International Socialists (Canada)

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International Socialists (IS)
Leader Collective leadership
(Steering Committee)
Founded Independent Socialists (1975)
International Socialists (1976)
Headquarters Toronto, Ontario, Canada
Newspaper Socialist Worker
Ideology
Political position Far-left
International affiliation International Socialist Tendency
Colours Red, White, Black
Website
http://www.socialist.ca
Politics of Canada
Political parties
Elections

The International Socialists is a Canadian socialist organization. It is part of the International Socialist Tendency. The IS publishes an English-language monthly paper, Socialist Worker and holds an annual Marxism conference every spring in Toronto.

Early history[edit]

The initial members consisted of activists involved in the Movement for an Independent Socialist Canada (better known as the Waffle), which had been forced to leave the social democratic New Democratic Party in 1972. A group of students at York University in Toronto formed a Marxist study group, and came into contact with left-Shachtmanites in the International Socialists (USA), an American group founded by Hal Draper.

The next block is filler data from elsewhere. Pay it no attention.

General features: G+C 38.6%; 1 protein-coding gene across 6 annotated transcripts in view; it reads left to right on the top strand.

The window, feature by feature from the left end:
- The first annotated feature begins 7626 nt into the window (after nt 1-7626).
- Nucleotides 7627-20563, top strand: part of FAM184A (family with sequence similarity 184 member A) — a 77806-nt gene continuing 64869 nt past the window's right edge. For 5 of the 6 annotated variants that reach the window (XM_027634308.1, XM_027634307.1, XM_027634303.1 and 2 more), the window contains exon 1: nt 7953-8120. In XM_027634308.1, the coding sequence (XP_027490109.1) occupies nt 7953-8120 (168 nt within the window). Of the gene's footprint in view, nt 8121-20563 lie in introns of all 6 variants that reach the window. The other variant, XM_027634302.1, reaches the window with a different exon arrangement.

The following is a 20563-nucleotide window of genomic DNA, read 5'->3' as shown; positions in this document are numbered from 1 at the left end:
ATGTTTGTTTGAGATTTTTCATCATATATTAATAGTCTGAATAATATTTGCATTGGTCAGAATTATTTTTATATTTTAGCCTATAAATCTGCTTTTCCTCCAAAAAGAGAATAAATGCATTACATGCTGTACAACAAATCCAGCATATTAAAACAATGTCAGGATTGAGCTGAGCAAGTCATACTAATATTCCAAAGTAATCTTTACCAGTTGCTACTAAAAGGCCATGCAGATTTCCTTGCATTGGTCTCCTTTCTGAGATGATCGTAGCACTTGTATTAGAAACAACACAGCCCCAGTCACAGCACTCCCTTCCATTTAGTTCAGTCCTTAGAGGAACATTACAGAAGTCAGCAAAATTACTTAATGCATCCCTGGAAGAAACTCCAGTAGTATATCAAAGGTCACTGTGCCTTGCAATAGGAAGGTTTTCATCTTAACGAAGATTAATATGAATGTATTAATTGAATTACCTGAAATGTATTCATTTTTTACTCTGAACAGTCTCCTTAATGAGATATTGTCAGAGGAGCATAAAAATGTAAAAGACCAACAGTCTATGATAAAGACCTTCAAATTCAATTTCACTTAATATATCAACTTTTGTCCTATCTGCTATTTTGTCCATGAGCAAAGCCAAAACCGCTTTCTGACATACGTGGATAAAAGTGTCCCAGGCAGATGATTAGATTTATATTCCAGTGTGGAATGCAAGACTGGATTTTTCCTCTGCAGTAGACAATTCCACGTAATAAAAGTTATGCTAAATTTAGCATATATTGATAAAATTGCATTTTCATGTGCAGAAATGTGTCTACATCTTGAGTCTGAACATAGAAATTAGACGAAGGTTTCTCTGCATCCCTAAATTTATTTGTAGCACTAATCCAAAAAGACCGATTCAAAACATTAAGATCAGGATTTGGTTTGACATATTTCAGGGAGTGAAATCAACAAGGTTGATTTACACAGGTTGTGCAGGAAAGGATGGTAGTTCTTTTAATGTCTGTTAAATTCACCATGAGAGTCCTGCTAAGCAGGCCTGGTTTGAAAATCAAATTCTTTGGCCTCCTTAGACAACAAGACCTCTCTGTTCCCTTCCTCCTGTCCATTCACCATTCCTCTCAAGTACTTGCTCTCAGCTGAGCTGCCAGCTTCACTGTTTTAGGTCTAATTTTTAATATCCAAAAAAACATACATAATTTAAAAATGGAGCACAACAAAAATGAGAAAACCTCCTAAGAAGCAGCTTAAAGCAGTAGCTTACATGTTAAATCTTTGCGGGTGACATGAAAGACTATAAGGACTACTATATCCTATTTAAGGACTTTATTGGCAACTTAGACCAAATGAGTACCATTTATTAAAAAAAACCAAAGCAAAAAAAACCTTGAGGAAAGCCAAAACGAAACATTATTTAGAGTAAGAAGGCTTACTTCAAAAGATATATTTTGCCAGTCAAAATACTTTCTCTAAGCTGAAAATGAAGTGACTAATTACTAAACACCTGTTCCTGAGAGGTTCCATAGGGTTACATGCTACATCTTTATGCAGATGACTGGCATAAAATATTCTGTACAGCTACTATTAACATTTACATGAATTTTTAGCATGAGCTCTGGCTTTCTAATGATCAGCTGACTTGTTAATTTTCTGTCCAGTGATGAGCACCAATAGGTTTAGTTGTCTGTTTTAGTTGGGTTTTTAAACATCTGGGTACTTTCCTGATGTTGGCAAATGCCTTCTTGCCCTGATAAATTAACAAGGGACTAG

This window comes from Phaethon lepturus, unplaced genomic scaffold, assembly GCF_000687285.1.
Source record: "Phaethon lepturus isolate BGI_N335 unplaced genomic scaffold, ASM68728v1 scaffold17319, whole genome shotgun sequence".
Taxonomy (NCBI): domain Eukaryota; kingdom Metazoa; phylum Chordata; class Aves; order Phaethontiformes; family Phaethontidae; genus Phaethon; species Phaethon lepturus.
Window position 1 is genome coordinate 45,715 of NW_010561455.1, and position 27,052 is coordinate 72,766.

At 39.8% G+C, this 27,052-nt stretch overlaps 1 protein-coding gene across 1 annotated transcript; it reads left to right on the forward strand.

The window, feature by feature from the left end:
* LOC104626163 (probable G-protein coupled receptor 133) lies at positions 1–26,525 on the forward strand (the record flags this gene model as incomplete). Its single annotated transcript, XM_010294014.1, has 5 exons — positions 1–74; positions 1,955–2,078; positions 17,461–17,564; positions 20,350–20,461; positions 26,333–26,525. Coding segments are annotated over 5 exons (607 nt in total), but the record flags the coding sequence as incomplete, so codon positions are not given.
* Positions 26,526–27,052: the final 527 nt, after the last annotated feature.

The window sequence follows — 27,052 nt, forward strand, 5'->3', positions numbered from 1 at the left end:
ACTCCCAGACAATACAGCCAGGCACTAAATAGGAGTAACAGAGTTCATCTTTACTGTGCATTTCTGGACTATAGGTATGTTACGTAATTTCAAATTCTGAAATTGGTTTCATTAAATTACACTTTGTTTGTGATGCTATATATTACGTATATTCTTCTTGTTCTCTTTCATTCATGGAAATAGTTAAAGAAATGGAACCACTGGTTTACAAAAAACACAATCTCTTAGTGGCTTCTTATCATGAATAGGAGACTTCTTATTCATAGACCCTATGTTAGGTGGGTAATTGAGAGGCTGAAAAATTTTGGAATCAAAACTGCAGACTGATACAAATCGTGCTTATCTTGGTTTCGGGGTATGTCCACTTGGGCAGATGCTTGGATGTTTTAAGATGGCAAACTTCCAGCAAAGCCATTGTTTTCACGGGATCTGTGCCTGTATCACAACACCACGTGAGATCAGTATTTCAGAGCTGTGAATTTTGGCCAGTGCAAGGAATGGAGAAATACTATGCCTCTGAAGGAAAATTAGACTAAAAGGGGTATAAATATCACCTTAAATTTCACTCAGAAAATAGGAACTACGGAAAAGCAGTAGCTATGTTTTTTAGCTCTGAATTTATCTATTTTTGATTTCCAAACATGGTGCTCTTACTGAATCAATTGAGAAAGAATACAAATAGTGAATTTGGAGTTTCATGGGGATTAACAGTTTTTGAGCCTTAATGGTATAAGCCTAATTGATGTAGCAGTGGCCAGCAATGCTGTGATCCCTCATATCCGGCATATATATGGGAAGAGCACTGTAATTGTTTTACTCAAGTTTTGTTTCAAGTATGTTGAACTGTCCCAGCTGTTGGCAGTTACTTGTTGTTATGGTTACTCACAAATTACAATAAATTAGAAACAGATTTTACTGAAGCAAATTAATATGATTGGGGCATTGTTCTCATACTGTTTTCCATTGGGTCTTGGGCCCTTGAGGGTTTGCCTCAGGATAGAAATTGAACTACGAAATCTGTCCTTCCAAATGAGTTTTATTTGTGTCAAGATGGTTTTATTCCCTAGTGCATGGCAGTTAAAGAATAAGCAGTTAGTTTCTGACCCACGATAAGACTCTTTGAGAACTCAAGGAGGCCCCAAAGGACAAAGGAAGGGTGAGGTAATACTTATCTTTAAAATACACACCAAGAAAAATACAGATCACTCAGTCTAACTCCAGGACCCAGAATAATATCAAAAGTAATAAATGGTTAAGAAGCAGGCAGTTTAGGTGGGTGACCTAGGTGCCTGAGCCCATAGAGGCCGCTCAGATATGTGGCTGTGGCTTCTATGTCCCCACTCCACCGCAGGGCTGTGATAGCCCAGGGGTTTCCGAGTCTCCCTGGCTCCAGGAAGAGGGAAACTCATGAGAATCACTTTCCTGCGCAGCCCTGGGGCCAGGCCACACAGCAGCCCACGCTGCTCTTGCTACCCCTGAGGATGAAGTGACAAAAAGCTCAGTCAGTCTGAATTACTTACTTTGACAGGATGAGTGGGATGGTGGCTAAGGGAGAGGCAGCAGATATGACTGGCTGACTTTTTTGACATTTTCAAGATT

After the collapse of the Waffle in late 1974, the group organized itself as the Independent Socialists in February 1975.[1] This reflected the roots of the I.S. in the Waffle, which had a "left-nationalist" analysis of Canada's place in the world economy. But the name was in contradiction to the internationalist approach of the I.S., and by 1976, the group voted to rename itself the International Socialists. From 1975, the I.S. published a monthly paper called Workers Action. In 1985, the paper was renamed Socialist Worker.